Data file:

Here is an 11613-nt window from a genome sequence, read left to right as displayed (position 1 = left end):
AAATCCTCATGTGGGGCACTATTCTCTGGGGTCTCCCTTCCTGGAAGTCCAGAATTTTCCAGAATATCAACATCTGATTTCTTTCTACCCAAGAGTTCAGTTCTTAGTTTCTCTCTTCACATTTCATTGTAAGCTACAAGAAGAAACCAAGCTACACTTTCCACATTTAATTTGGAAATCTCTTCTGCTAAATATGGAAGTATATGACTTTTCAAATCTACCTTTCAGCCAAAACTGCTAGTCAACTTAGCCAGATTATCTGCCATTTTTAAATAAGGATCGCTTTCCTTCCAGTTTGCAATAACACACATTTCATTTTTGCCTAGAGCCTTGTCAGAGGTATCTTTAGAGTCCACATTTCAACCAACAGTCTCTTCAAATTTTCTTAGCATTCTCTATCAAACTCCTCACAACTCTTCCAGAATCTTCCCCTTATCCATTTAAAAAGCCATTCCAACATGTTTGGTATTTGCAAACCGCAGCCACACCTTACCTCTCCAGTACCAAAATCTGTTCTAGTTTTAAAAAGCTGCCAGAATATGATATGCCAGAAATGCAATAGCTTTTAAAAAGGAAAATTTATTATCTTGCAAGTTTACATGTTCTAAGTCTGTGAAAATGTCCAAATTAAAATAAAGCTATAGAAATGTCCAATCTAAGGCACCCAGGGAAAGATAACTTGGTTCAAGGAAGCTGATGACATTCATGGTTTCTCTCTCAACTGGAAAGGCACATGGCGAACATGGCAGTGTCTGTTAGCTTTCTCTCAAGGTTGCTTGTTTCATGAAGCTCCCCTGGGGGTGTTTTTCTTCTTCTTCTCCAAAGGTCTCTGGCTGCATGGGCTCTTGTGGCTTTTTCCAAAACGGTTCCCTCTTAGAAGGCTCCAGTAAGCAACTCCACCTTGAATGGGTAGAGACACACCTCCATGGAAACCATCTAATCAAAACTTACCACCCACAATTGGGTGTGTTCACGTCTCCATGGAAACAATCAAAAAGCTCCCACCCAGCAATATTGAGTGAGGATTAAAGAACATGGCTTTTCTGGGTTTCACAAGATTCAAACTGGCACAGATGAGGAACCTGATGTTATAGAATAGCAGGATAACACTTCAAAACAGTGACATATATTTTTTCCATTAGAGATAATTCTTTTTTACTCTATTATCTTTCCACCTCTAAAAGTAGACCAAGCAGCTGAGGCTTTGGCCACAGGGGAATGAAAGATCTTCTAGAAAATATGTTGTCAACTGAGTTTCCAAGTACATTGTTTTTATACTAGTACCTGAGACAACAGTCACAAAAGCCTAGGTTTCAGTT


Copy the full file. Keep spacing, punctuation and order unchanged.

Here is an 11613-nt window from a genome sequence, read left to right as displayed (position 1 = left end):
AAATCCTCATGTGGGGCACTATTCTCTGGGGTCTCCCTTCCTGGAAGTCCAGAATTTTCCAGAATATCAACATCTGATTTCTTTCTACCCAAGAGTTCAGTTCTTAGTTTCTCTCTTCACATTTCATTGTAAGCTACAAGAAGAAACCAAGCTACACTTTCCACATTTAATTTGGAAATCTCTTCTGCTAAATATGGAAGTATATGACTTTTCAAATCTACCTTTCAGCCAAAACTGCTAGTCAACTTAGCCAGATTATCTGCCATTTTTAAATAAGGATCGCTTTCCTTCCAGTTTGCAATAACACACATTTCATTTTTGCCTAGAGCCTTGTCAGAGGTATCTTTAGAGTCCACATTTCAACCAACAGTCTCTTCAAATTTTCTTAGCATTCTCTATCAAACTCCTCACAACTCTTCCAGAATCTTCCCCTTATCCATTTAAAAAGCCATTCCAACATGTTTGGTATTTGCAAACCGCAGCCACACCTTACCTCTCCAGTACCAAAATCTGTTCTAGTTTTAAAAAGCTGCCAGAATATGATATGCCAGAAATGCAATAGCTTTTAAAAAGGAAAATTTATTATCTTGCAAGTTTACATGTTCTAAGTCTGTGAAAATGTCCAAATTAAAATAAAGCTATAGAAATGTCCAATCTAAGGCACCCAGGGAAAGATAACTTGGTTCAAGGAAGCTGATGACATTCATGGTTTCTCTCTCAACTGGAAAGGCACATGGCGAACATGGCAGTGTCTGTTAGCTTTCTCTCAAGGTTGCTTGTTTCATGAAGCTCCCCTGGGGGTGTTTTTCTTCTTCTTCTCCAAAGGTCTCTGGCTGCATGGGCTCTTGTGGCTTTTTCCAAAACGGTTCCCTCTTAGAAGGCTCCAGTAAGCAACTCCACCTTGAATGGGTAGAGACACACCTCCATGGAAACCATCTAATCAAAACTTACCACCCACAATTGGGTGTGTTCACGTCTCCATGGAAACAATCAAAAAGCTCCCACCCAGCAATATTGAGTGAGGATTAAAGAACATGGCTTTTCTGGGTTTCACAAGATTCAAACTGGCACAGATGAGGAACCTGATGTTATAGAATAGCAGGATAACACTTCAAAACAGTGACATATATTTTTTCCATTAGAGATAATTCTTTTTTACTCTATTATCTTTCCACCTCTAAAAGTAGACCAAGCAGCTGAGGCTTTGGCCACAGGGGAATGAAAGATCTTCTAGAAAATATGTTGTCAACTGAGTTTCCAAGTACATTGTTTTTATACTAGTACCTGAGACAACAGTCACAAAAGCCTAGGTTTCAGTT